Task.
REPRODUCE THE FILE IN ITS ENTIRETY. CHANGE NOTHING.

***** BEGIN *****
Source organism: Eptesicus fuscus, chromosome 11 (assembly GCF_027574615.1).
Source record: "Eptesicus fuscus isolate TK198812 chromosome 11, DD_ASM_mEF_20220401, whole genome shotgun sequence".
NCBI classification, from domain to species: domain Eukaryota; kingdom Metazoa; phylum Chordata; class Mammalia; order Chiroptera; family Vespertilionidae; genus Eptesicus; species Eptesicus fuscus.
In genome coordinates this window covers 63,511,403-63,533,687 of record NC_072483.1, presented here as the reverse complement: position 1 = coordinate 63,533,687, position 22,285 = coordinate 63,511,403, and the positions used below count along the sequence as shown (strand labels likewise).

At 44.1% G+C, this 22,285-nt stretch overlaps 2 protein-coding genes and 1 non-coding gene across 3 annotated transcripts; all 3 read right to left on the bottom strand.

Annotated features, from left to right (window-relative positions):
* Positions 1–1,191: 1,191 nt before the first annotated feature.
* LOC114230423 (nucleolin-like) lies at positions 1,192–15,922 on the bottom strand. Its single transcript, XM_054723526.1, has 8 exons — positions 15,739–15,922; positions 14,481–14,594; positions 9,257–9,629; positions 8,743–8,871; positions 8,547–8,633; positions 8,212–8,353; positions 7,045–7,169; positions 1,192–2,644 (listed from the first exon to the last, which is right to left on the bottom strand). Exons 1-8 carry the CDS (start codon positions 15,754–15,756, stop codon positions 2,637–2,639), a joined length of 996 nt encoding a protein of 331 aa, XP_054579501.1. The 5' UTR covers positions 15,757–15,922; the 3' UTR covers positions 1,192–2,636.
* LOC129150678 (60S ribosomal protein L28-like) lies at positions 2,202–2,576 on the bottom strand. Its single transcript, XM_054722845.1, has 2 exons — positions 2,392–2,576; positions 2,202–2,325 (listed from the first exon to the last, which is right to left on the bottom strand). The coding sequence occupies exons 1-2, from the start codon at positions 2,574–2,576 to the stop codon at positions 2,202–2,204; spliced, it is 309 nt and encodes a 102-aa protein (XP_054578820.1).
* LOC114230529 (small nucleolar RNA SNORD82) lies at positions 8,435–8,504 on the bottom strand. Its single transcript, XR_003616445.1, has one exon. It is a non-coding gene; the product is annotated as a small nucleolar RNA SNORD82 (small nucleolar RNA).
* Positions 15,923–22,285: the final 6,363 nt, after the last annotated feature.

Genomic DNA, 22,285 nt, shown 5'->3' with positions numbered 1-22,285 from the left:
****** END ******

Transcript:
Source organism: Eptesicus fuscus, chromosome 11 (assembly GCF_027574615.1).
Source record: "Eptesicus fuscus isolate TK198812 chromosome 11, DD_ASM_mEF_20220401, whole genome shotgun sequence".
NCBI classification, from domain to species: domain Eukaryota; kingdom Metazoa; phylum Chordata; class Mammalia; order Chiroptera; family Vespertilionidae; genus Eptesicus; species Eptesicus fuscus.
In genome coordinates this window covers 63,511,403-63,533,687 of record NC_072483.1, presented here as the reverse complement: position 1 = coordinate 63,533,687, position 22,285 = coordinate 63,511,403, and the positions used below count along the sequence as shown (strand labels likewise).

At 44.1% G+C, this 22,285-nt stretch overlaps 2 protein-coding genes and 1 non-coding gene across 3 annotated transcripts; all 3 read right to left on the bottom strand.

Annotated features, from left to right (window-relative positions):
* Positions 1–1,191: 1,191 nt before the first annotated feature.
* LOC114230423 (nucleolin-like) lies at positions 1,192–15,922 on the bottom strand. Its single transcript, XM_054723526.1, has 8 exons — positions 15,739–15,922; positions 14,481–14,594; positions 9,257–9,629; positions 8,743–8,871; positions 8,547–8,633; positions 8,212–8,353; positions 7,045–7,169; positions 1,192–2,644 (listed from the first exon to the last, which is right to left on the bottom strand). Exons 1-8 carry the CDS (start codon positions 15,754–15,756, stop codon positions 2,637–2,639), a joined length of 996 nt encoding a protein of 331 aa, XP_054579501.1. The 5' UTR covers positions 15,757–15,922; the 3' UTR covers positions 1,192–2,636.
* LOC129150678 (60S ribosomal protein L28-like) lies at positions 2,202–2,576 on the bottom strand. Its single transcript, XM_054722845.1, has 2 exons — positions 2,392–2,576; positions 2,202–2,325 (listed from the first exon to the last, which is right to left on the bottom strand). The coding sequence occupies exons 1-2, from the start codon at positions 2,574–2,576 to the stop codon at positions 2,202–2,204; spliced, it is 309 nt and encodes a 102-aa protein (XP_054578820.1).
* LOC114230529 (small nucleolar RNA SNORD82) lies at positions 8,435–8,504 on the bottom strand. Its single transcript, XR_003616445.1, has one exon. It is a non-coding gene; the product is annotated as a small nucleolar RNA SNORD82 (small nucleolar RNA).
* Positions 15,923–22,285: the final 6,363 nt, after the last annotated feature.

Genomic DNA, 22,285 nt, shown 5'->3' with positions numbered 1-22,285 from the left: